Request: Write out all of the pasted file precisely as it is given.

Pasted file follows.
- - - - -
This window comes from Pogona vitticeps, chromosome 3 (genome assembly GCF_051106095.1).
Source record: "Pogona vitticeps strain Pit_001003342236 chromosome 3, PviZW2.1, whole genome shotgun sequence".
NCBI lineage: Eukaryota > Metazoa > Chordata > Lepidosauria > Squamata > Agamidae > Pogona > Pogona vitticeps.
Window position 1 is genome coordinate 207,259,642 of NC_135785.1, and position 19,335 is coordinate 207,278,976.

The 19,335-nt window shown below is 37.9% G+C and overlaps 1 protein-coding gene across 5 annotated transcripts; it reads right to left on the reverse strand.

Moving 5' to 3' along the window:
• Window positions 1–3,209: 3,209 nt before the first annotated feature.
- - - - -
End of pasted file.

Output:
This window comes from Pogona vitticeps, chromosome 3 (genome assembly GCF_051106095.1).
Source record: "Pogona vitticeps strain Pit_001003342236 chromosome 3, PviZW2.1, whole genome shotgun sequence".
NCBI lineage: Eukaryota > Metazoa > Chordata > Lepidosauria > Squamata > Agamidae > Pogona > Pogona vitticeps.
Window position 1 is genome coordinate 207,259,642 of NC_135785.1, and position 19,335 is coordinate 207,278,976.

The 19,335-nt window shown below is 37.9% G+C and overlaps 1 protein-coding gene across 5 annotated transcripts; it reads right to left on the reverse strand.

Moving 5' to 3' along the window:
• Window positions 1–3,209: 3,209 nt before the first annotated feature.